A proposed law to allow cops to pull people over for not wearing their seat belts as a primary offense has passed the state Senate, but whether the bill will meet success in the House of Representatives is unclear.
The debate over whether to enact a primary seat belt law has been argued for several years by legislators. As Colorado Confidential reported earlier this month, several Senate Democrats termed it a measure that would save lives, save money and, as Sen. Chris Romer termed it, install a sort of “stupidity tax” on people who don’t wear their seatbelts.
However, many argue that such laws gives law enforcement too much discretion and invites racial profiling. This week Sen. Ron Tupa, a Boulder Democrat, joined a unanimous GOP Senate caucus in opposing the measure – and now Republicans are heralding Tupa as “one of the legislature’s leading civil libertarians.”
During the Senate hearing this week, Sen. Greg Brophy (R-Wray) told a story about getting pulled over. Brophy is not a person of color, nor did the incident involve his failure to use a seat belt. But the tale was amusing – as Brophy put it, “the best line I’ve ever heard when being pulled over by an officer” – and so we’ll repeat it here.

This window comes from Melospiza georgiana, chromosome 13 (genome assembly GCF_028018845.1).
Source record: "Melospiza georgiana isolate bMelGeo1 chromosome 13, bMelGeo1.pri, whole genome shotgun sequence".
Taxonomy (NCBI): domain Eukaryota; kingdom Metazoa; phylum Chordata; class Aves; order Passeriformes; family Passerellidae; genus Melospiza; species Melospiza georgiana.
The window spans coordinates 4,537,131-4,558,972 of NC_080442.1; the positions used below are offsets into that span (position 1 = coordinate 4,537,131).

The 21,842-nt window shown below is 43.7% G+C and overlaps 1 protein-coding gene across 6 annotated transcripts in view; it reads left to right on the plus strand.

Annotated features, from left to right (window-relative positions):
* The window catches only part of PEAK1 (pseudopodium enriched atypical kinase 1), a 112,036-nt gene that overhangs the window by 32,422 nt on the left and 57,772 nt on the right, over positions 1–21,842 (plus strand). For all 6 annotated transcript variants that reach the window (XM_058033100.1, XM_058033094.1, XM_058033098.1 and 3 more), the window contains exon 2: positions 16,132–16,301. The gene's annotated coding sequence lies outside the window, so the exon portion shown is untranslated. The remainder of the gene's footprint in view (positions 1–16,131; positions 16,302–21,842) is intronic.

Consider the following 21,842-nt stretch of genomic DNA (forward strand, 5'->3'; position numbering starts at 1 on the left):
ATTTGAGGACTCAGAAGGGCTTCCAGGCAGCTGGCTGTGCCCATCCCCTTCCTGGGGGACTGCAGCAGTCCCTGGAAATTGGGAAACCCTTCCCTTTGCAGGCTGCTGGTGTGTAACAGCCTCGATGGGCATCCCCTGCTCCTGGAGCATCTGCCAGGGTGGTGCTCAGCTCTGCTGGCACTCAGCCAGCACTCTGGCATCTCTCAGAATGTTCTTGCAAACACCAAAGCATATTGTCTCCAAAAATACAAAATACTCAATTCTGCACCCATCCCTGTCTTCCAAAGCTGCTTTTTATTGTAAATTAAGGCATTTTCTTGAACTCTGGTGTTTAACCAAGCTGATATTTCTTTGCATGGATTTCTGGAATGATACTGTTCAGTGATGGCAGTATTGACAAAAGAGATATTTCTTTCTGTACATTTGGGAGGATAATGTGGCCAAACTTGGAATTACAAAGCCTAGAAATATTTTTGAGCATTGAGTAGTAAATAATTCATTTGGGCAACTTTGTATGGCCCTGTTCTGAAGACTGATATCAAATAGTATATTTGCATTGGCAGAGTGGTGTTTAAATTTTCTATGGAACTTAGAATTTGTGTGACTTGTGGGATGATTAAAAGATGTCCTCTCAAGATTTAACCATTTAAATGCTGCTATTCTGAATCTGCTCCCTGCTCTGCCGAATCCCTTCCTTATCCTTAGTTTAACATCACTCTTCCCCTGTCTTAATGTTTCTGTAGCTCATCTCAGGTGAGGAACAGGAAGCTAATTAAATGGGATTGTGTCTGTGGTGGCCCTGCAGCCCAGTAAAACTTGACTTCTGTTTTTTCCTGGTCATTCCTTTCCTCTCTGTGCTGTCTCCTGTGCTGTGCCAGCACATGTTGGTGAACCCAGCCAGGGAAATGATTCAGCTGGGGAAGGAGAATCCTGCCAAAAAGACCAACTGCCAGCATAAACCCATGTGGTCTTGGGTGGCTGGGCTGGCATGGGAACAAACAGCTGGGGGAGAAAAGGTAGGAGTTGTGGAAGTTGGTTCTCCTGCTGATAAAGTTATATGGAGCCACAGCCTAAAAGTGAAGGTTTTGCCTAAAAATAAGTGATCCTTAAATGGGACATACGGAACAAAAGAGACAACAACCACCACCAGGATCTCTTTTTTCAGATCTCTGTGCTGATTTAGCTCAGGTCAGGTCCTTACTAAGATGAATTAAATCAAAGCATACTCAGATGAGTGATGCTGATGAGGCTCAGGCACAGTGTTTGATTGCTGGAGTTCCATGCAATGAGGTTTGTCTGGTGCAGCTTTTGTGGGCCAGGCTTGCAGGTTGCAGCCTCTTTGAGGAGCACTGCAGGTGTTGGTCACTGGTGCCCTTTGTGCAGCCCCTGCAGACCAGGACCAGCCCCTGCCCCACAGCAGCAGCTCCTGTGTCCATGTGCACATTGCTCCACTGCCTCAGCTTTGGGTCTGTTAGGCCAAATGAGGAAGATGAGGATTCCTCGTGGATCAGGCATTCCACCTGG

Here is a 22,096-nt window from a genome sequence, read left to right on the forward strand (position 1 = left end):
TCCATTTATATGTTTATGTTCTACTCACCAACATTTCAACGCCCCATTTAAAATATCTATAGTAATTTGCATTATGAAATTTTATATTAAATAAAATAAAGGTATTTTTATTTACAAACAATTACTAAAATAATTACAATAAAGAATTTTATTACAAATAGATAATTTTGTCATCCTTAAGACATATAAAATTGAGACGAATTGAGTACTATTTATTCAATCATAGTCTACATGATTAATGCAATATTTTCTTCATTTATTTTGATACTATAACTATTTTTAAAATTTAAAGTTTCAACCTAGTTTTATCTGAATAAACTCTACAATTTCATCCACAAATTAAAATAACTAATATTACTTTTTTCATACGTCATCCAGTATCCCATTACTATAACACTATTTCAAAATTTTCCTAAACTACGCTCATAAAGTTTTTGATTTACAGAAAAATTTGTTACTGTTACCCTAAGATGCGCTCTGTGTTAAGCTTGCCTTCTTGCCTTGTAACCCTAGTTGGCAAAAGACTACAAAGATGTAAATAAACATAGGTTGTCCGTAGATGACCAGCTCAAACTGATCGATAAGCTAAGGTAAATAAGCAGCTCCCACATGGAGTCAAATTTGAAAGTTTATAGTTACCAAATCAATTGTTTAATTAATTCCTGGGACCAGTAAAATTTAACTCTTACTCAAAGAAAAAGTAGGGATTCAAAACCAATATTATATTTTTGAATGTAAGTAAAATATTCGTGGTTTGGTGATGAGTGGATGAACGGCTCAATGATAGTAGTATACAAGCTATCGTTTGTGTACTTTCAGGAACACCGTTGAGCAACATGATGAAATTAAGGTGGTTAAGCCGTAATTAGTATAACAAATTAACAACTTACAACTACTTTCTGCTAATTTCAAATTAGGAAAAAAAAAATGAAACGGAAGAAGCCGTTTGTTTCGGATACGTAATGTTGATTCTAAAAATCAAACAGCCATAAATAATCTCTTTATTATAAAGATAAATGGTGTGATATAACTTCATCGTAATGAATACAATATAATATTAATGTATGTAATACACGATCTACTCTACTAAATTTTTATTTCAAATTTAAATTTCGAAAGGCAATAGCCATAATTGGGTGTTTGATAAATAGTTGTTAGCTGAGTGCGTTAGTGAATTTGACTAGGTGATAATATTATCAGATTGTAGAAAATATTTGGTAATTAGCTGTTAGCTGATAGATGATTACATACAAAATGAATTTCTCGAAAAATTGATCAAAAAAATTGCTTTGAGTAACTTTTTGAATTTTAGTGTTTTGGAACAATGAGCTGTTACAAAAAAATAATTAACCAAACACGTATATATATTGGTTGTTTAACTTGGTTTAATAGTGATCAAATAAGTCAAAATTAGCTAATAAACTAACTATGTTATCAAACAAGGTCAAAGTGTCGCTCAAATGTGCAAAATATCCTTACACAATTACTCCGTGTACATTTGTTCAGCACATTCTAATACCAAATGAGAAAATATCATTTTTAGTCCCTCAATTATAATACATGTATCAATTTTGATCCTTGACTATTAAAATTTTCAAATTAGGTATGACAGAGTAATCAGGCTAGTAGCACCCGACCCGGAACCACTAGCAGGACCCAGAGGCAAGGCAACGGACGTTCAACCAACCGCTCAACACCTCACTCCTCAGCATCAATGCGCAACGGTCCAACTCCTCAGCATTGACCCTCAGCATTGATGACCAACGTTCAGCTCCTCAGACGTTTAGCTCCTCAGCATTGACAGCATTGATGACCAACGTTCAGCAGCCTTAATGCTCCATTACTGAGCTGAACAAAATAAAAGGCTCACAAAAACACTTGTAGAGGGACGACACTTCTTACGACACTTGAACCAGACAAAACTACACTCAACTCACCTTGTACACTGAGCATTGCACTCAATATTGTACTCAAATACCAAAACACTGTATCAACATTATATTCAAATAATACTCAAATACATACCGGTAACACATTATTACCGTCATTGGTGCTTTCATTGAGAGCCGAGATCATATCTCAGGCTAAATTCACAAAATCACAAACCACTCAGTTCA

The pullover, Brophy said, happened one Saturday night in tiny Wray, in northeast Colorado with a speed limit of 25 miles per hour. “[The officer] asked me if I understood what the speed limit was in my hometown… I asked him the next obvious question, I said, ‘Officer how fast was I going?’ – because honest to God I had no idea,” Brophy said.
“He said, ‘I had you on a visual at 32 [miles per hour].’ “
Finished Brophy: “We are equipping our officers these days with radar vision I guess…”
The mandatory seat belt law now heads to the House of Representatives.
Cara DeGette is a longtime Colorado journalist and a senior fellow at Colorado Confidential. E-mail her at firstname.lastname@example.org.